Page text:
Call for New Direction for Volunteer Peak Bodies
Thursday, 28th October 2010 at 12:38 pm
The focus of peak volunteering bodies needs to move away from brokerage and towards information sharing and capacity building, according to a European expert.
Speaking at the Volunteering Australia National Conference, CEO of Volunteering Ireland Elaine Bradley says that these organisations need to move away from ideas of ownership of volunteering and move towards a decentralisation of volunteering infrastructure.
Bradley urges a devolving of the volunteering infrastructure back into the community. She says most people in Ireland who
|Elaine Bradley addresses the national volunteering conference in Melbourne [Phote: Ryan Witcombe]|
volunteer find their own roles – they don’t go through a brokerage services.
Bradley says that setting up volunteering centres in Ireland hasn’t had the effect that is needed, with low rates of volunteer placements facilitated.
She says many people perceive the centres as creating an extra layer of administration between people and volunteer opportunities, rather than simply connecting the two.
She says the role of volunteer centres is to build the capacity of volunteer-involving organisations and information sharing.
She says the main role for volunteering peak bodies is to report on volunteering to Government, to provide information on the social return on investment.
Bradley also addressed the challenges faced by volunteer organisation in Ireland and other countries similarly savaged by the global financial crisis.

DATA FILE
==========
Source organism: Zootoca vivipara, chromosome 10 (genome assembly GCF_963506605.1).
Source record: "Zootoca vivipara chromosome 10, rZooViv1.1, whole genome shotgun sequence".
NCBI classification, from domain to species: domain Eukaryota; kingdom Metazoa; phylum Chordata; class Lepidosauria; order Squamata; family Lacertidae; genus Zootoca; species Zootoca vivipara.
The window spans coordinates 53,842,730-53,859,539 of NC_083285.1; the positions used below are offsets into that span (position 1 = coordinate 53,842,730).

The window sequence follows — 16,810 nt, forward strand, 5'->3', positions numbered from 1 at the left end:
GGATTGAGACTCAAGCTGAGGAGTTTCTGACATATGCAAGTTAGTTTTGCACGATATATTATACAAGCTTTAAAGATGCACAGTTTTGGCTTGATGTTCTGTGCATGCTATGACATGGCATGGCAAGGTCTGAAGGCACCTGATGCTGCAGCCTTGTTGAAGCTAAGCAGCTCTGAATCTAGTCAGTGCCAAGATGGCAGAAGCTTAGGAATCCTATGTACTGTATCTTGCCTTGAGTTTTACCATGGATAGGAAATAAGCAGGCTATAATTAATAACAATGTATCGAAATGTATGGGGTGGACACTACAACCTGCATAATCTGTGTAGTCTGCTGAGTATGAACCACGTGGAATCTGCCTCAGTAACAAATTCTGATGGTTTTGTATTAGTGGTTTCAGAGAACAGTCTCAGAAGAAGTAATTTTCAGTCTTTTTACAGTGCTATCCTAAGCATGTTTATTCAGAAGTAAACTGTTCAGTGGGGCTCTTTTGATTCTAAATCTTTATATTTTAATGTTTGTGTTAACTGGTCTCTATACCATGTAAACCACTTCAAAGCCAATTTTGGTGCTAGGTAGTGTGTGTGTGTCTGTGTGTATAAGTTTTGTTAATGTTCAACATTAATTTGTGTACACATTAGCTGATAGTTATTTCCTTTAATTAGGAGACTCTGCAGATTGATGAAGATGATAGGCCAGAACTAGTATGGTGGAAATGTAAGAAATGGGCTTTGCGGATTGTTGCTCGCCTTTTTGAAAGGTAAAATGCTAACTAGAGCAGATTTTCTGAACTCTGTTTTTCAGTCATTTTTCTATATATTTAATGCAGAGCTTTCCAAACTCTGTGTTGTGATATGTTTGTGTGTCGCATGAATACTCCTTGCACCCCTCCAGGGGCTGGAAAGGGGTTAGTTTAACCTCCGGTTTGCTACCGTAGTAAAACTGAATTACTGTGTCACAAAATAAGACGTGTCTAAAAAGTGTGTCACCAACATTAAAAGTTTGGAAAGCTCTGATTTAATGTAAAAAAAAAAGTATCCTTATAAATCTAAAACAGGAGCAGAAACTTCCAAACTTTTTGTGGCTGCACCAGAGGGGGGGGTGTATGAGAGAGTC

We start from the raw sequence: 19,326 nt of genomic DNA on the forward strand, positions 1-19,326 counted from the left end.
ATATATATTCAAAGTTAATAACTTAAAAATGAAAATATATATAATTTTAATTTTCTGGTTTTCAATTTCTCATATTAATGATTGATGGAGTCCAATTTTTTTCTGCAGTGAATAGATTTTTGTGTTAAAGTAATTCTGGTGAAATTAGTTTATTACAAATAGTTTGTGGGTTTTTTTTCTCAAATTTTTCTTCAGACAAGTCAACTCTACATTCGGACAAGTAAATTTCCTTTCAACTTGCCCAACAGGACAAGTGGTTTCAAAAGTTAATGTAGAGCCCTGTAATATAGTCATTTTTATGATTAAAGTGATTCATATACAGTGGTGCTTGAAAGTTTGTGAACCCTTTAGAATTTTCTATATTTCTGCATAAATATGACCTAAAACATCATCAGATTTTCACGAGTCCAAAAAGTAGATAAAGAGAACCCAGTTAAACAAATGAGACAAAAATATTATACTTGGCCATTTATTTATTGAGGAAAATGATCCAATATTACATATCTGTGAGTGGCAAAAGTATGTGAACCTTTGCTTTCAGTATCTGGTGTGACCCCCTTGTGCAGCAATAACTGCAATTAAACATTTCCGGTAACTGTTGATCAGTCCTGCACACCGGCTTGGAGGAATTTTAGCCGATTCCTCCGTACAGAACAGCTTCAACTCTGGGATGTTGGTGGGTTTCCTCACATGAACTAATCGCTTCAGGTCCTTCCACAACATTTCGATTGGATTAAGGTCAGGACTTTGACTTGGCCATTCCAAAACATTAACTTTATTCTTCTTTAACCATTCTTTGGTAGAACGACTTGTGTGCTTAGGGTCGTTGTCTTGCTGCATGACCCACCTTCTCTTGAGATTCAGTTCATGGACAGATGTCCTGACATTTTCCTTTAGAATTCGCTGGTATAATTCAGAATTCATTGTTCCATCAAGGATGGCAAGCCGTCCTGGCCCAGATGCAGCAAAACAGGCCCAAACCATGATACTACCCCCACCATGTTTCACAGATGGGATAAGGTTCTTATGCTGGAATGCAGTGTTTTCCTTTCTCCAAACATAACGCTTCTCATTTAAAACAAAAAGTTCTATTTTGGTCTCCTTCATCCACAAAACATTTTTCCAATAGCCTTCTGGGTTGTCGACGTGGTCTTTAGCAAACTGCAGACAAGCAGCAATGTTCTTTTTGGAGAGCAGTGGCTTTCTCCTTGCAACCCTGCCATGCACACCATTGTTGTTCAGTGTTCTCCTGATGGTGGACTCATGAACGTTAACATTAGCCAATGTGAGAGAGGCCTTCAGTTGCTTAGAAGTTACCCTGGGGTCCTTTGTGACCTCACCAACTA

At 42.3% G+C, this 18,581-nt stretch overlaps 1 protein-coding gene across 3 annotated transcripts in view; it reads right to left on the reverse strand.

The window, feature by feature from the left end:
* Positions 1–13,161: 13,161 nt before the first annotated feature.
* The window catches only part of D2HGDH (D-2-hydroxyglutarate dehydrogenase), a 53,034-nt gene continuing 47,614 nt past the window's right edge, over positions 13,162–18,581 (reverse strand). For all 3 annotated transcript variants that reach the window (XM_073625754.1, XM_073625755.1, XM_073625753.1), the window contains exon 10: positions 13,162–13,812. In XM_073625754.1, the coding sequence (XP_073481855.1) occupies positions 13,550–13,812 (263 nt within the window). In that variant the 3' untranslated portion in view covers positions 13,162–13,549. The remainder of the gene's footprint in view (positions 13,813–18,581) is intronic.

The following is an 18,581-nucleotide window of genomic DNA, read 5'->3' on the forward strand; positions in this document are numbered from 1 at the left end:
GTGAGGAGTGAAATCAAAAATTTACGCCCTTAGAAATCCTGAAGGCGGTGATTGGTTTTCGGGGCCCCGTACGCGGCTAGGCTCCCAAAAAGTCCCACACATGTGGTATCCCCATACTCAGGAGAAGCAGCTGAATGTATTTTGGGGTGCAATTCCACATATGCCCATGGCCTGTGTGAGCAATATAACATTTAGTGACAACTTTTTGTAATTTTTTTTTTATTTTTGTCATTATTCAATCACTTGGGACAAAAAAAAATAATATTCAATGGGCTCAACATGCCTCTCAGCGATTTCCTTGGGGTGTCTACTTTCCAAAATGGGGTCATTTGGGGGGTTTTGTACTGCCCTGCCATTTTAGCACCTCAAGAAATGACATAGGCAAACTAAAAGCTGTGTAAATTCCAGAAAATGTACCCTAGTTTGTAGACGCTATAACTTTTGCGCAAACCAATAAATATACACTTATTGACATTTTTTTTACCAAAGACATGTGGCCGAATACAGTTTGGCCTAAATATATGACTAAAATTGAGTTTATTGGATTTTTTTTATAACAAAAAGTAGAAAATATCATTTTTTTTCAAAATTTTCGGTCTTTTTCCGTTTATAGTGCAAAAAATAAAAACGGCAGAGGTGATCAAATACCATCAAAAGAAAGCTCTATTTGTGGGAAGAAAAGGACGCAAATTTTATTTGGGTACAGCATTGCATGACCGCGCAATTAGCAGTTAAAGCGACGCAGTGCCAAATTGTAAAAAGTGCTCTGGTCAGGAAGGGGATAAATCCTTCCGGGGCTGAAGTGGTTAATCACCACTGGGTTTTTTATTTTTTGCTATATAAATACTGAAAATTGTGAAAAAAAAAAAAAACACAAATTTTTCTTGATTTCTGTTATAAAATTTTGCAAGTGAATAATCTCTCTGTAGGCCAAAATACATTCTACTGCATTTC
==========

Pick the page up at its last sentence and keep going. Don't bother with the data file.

She says the implications of the recession means that volunteer groups needs to face up to the reality of having less resources. This means there is a need for greater collaboration, mergers, more resource sharing between organisations and new ideas.
Bradley says that today’s biggest challenge for volunteering in Europe is the impact of the recession.
She says that Ireland has gone from full employment to 14% unemployment in just a few years. She says Ireland stands on the brink of bankruptcy, with the costs of bailing out the country’s banks blowing out from an estimated 5 billion Euros a year ago to over 80 billion Euros today.
The recession has led to a roll back of state services in a time of increasing poverty, and Bradley says the social impact of this is what volunteer groups have to deal with. There are less people paying tax into the treasury, but more people need the social services that taxes have traditionally provided.
She says the economic migrants mobilised by the freedom to cross borders provided by the European Union means that the ethnic makeup of European nations is changing rapidly. In Ireland, Polish now ranks ahead of Irish as the most spoken language after English.
Bradley says volunteering plays an important role in expressing the values and culture of Europe, and European volunteering is a profound act of democracy and solidarity that contributes to the building of a European Identity.
However she says it is difficult to form a common volunteering infrastructure in Europe due to social and cultural differences.
Bradley says that with the reintegration of Europe under the European Union, huge differences in attitudes towards volunteering. She says that attitudes towards volunteering in Eastern European and ex-communist nations are often negative, as volunteering is a relatively new concept, especially for older generations.
Elaine Bradley is CEO of Volunteering Ireland and a board member of the European Volunteer Centre, the representative group for volunteering in Europe.
Pro Bono Australia is a media partner of the 13th National Volunteering Australia Conference in Melbourne with some 500 delegates attending. Follow the conference on Twitter at #VA2010.